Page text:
Liveview Bashers

Started May 22, 2012 | Discussions
russbarnes Senior Member • Posts: 1,660
Liveview Bashers

What's that all about? Sorry, but I really don't get it. I think the implementation of Liveview on the D800 is superb if used properly. What exactly is it that people are seeing or expecting that I seem to be missing? This is a serious question. Even fredandmiranda seemed to incompetently use it. Am I the only one that's very happy with how it works? I get a very accurate LIVE VIEW of aperture, light and exposure - for critical landscape focus I open up the lens to f/2.8, focus on the critical part of my subject and then drop out the aperture to around f/11. The results are spectacular. What are all the complaints really about?

 russbarnes's gear list:russbarnes's gear list
Nikon D850 Nikon PC-E Nikkor 45mm f/2.8D ED Nikon AF-S Nikkor 85mm f/1.4G Carl Zeiss Makro-Planar T* 2/100 Nikon 24-70mm F2.8E ED VR +3 more
Nikon D800
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DigVis Forum Member • Posts: 97
Re: Liveview Bashers

There are as far as I see three things that could be better:

1. When zooming LV in at 100 %, you are not getting the full sensor resolution. Line skipping with interpolation seem to be performed. This results in horrible aliasing artifacts, but – especially when increasing the LV sharpness – it is still not very hard to acquire critical focus. So basically more of a cosmetic problem.

2. Low frame rate when zoomed in at 100 %. Especially problematic for video.

3. Excessively long black-out time after taking one or a series of shots. It seems the buffer has to clear before LV is reactivated.

OP russbarnes Senior Member • Posts: 1,660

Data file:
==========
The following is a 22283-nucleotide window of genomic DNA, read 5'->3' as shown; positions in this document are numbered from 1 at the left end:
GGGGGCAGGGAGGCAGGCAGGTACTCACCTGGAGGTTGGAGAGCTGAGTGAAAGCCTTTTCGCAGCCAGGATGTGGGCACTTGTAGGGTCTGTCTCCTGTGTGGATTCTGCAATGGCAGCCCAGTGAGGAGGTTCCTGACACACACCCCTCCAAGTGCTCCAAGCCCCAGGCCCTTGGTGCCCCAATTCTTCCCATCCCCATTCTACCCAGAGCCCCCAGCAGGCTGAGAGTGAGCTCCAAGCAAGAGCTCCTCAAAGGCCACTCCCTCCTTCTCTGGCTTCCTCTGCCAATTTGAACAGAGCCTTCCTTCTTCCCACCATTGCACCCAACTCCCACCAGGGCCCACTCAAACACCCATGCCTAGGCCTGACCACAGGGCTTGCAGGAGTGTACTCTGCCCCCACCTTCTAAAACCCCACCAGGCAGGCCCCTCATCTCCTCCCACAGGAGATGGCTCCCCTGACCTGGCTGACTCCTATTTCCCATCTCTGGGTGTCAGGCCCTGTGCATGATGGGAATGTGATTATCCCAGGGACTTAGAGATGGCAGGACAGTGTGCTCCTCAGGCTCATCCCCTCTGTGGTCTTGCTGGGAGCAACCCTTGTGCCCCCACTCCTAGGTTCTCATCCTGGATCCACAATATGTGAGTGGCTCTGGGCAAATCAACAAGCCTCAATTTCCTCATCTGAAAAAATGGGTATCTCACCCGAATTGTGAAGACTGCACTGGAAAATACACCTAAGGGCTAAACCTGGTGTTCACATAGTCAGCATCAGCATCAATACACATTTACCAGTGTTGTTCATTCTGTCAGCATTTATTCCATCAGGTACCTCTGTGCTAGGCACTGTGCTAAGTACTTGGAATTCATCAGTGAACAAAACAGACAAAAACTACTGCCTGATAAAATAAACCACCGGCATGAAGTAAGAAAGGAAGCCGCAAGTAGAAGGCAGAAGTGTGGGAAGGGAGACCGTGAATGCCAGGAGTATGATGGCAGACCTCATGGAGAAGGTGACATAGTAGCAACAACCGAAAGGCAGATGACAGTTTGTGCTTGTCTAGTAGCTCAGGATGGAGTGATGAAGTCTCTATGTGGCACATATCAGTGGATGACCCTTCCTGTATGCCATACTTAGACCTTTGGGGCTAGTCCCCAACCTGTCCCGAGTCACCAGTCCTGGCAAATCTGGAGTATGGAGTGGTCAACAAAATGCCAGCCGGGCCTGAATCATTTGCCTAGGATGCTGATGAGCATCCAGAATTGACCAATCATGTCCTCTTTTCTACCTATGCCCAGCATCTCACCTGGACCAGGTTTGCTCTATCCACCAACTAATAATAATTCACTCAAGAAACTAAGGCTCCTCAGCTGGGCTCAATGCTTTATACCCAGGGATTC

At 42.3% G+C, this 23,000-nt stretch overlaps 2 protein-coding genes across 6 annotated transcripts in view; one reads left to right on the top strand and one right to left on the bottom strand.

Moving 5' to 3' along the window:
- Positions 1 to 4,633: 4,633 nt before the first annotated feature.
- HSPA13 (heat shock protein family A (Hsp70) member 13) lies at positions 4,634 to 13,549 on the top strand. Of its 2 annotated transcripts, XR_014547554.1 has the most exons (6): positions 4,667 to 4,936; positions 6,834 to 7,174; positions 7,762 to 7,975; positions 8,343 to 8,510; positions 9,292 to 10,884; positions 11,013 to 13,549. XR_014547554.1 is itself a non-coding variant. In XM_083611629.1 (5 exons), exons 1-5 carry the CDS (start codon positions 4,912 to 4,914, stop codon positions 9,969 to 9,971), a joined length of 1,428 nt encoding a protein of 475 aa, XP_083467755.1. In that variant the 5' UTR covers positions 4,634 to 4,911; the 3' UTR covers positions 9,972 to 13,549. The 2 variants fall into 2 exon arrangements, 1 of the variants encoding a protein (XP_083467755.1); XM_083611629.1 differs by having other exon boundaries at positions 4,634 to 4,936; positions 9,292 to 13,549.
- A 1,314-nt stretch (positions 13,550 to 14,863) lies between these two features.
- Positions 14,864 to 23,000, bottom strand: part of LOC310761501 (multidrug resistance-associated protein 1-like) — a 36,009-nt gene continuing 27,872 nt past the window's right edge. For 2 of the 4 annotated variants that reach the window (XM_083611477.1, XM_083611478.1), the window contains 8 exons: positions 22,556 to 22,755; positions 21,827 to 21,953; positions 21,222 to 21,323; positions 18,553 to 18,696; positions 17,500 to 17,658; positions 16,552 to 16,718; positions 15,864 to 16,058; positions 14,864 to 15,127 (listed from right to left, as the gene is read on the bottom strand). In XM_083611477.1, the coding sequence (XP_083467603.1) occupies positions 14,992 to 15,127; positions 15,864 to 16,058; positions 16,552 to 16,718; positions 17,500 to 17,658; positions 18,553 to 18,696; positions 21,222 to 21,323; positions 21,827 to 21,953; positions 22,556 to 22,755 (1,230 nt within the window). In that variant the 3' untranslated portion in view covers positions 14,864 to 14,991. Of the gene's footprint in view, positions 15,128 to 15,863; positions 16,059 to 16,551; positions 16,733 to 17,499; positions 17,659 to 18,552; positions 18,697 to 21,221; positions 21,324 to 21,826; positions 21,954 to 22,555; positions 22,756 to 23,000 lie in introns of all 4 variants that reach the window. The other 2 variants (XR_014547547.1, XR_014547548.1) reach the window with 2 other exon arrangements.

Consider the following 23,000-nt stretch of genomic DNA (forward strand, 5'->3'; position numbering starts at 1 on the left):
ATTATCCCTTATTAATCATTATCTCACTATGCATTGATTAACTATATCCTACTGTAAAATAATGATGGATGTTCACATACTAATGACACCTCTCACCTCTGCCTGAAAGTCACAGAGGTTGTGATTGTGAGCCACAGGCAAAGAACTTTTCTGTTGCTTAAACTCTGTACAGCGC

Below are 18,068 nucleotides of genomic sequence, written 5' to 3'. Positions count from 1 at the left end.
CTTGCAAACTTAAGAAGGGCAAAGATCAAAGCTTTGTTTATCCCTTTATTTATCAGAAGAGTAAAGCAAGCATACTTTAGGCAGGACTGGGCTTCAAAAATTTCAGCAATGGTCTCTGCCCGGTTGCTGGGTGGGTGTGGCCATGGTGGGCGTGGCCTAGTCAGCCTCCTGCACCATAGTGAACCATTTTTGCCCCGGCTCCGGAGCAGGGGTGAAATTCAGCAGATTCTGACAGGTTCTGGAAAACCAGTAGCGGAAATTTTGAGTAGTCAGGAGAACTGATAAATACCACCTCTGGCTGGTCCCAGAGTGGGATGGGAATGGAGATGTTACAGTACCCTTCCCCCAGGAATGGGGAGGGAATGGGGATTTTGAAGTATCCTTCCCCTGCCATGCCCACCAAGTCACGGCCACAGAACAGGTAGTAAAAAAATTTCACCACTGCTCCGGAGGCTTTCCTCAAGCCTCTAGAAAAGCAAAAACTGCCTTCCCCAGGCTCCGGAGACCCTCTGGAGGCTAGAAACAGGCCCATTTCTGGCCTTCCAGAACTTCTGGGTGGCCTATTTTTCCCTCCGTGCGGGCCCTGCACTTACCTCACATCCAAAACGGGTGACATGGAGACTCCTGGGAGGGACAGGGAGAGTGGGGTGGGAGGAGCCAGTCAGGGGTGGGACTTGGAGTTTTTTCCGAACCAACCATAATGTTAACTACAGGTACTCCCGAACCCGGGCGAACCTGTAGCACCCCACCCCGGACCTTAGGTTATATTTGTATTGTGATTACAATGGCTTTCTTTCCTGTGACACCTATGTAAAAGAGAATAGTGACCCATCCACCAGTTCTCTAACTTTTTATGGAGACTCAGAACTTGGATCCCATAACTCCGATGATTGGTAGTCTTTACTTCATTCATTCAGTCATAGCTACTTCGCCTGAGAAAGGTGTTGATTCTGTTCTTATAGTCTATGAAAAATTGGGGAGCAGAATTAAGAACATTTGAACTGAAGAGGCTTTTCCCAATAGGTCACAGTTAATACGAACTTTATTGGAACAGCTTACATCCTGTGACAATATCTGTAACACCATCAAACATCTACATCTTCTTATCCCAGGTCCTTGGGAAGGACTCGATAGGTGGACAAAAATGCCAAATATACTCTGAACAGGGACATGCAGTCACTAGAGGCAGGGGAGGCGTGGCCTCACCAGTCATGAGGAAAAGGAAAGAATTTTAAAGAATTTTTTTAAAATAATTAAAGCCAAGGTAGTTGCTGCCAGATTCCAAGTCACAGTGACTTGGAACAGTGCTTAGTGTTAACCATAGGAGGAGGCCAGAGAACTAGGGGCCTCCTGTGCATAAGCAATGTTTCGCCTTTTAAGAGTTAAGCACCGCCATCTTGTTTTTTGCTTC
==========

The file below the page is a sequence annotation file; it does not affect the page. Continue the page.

Re: Liveview Bashers

DigVis wrote:

There are as far as I see three things that could be better:

1. When zooming LV in at 100 %, you are not getting the full sensor resolution. Line skipping with interpolation seem to be performed. This results in horrible aliasing artifacts, but – especially when increasing the LV sharpness – it is still not very hard to acquire critical focus. So basically more of a cosmetic problem.

Actually I think this is the 200% view isn't it? As soon as I see 'noise' I step back one and focus from there. Cosmetic as you say I think.

2. Low frame rate when zoomed in at 100 %. Especially problematic for video.

OK, I'm not a video user so I can see how that would be irritating, but this doesn't seem to be the thing that most people talk about.

3. Excessively long black-out time after taking one or a series of shots. It seems the buffer has to clear before LV is reactivated.

Hmmm. OK. To me it's not an issue - I shoot 1 frame a minute or less on landscape But surely if you're using Liveview you wouldn't be shooting moving subjects so under what circumstances would this generally be a problem?

This sounds like a reasonable capture of 'quirks' in Nikon's implementation but I'm seeing comments like "Liveview is not fit for purpose" "Liveview is unusable" so what exactly what are these other people doing I wonder....